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Quest Vitamins LTD,
8 Venture Way,
Aston Science Park,
B7 4AP.

Tel: 0121 359 0056
Fax: 0121 359 0313
Registered in England No. 2530437

B6 (Pyridoxine)


Vitamin B6 is a well-known member of the water-soluble B vitamins. Besides pyridoxine, two other variations on B6 exist - namely pyridoxal and pyridoxamine. All three forms exist routinely in animal and plant foods and have equal vitamin B6 activity.


Vitamin B6 is fairly resistant to heat but may leach out into water and is also lost by exposure to alkalis or ultraviolet light.


Vitamin B6 is rapidly converted in the body to the coenzymes pyridoxal phosphate and pyridoxamine phosphate. These coenzymes play an essential role in protein metabolism and also function in energy production, fat metabolism, central nervous system activity and haemoglobin production.
Involved in the conversion of Essential Fatty Acids to prostaglandins, which help regulate hormone balance. It helps to stablisise fluid levels through Potassium/Sodium balance.


The administration of a vitamin B6 antagonist to the diet of human volunteers produced symptoms of seborrhoea (oily Skin with crusts and scales) around the Eyes, nose and mouth. There was also a lowering of white blood cell count and a loss of ability to convert tryptophan to nicotinic acid. A type of Anaemia was also noted.


Upper safe level for daily supplementation = 200mg

Recommended Daily Allowance = 2mg

Individuals with high intakes of protein will need more vitamin B6 in the diet.


The Pill and HRT:
Many women on the contraceptive pill find vitamin B6 is a useful supplement to take as it can help alleviate the Depression sometimes associated with taking this medication (1).

Drinkers and Smokers:
People who smoke or drink large quantities of alcohol would benefit from a supplement of vitamin B6 as these activities deplete the nutrient (2).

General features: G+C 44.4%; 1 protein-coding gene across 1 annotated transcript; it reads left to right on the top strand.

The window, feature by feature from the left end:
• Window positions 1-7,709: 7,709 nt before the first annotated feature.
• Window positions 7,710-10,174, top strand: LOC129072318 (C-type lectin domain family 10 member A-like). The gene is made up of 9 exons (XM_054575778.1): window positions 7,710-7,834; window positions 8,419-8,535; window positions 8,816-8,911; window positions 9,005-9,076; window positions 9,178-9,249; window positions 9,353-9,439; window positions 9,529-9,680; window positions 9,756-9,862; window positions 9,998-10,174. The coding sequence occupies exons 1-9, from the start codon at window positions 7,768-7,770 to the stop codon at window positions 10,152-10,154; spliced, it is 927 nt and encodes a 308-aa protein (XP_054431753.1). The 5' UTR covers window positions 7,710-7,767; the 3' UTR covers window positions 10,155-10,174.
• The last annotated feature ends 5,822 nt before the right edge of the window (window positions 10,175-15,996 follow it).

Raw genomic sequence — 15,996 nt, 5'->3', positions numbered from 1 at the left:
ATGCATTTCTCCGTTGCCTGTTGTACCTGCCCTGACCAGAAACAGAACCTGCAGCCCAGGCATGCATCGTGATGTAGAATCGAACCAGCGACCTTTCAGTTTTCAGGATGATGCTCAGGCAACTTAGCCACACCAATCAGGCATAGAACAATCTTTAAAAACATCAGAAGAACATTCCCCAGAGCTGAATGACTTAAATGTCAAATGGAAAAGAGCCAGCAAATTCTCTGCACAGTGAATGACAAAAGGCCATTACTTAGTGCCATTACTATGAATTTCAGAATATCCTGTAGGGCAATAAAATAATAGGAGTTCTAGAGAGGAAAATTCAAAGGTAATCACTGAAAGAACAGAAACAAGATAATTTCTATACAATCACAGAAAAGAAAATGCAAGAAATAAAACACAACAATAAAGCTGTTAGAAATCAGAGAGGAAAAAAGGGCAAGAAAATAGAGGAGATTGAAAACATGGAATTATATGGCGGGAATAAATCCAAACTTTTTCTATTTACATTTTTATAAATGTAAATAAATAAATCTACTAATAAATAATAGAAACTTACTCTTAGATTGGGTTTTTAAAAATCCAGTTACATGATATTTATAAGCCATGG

Supplemental vitamin B6 can also be useful in the treatment of Pre-menstrual syndrome (3) and is used by many women for this purpose. Studies in this area have conflicting results, but 50-200 mg daily does seem to be generally of benefit.

Vitamin B6 has been used for the prevention and treatment of nausea and Vomiting due to morning sickness (4) irradiation, drug therapy, anaesthesia and travel sickness, but a good response is not always seen.


2-7g vitamin B6 daily may bring about the development of sensory neuropathy (numbness and tingling of nerves in the extremities). Such symptoms have also been reported in women taking as low as 50mg daily, but these reports have since largely been discredited. All cases of peripheral neuropathy disappeared within six months on withdrawal of the vitamin.


Vitamin B6 is not compatible with this medication for Parkinson?s disease.

Phenytoin and Phenobarbitone:
These anticonvulsant medicines should not be used in conjunction with vitamin B6.

It is usually recognised that B vitamins are best taken together for most general purposes. However, there is no detriment in taking vitamin B6 singly for a specific reason.


Food (mg/100g)
Wheatgerm 0.95
Bananas 0.51
Turkey 0.44
Chicken 0.29
Fish, white 0.29
Brussels sprouts 0.28
Beef, stewing steak 0.27
Potatoes 0.25
Baked beans 0.12
Bread, wholemeal 0.12
Peas, frozen 0.10
Bread, white 0.07
Oranges 0.06
Milk 0.06

The main sources of vitamin B6 in the diet are potatoes and other vegetables, milk and meat.


1. Villegas Salas E. et al, Effect of vitamin B6 on the side effects of a low-dose combined oral contraceptive. Contraception, ,55;4:245-248, 1997.
2, Fonda ML, Vitamin B6 metabolism and binding to proteins in the blood of alcoholic and nonalcoholic men. Alcohol Clin Exp Res,17;6:1171-1178, 1993.
3. Campbell EM et al, Premenstrual symptoms in general practice patients. Prevalence and treatment. J Reprod Med,42;10:637-646, 1997.
4. Erick M, Vitamin B-6 and Ginger in morning sickness. J Am Diet Assoc, 95;4:416, 1995.

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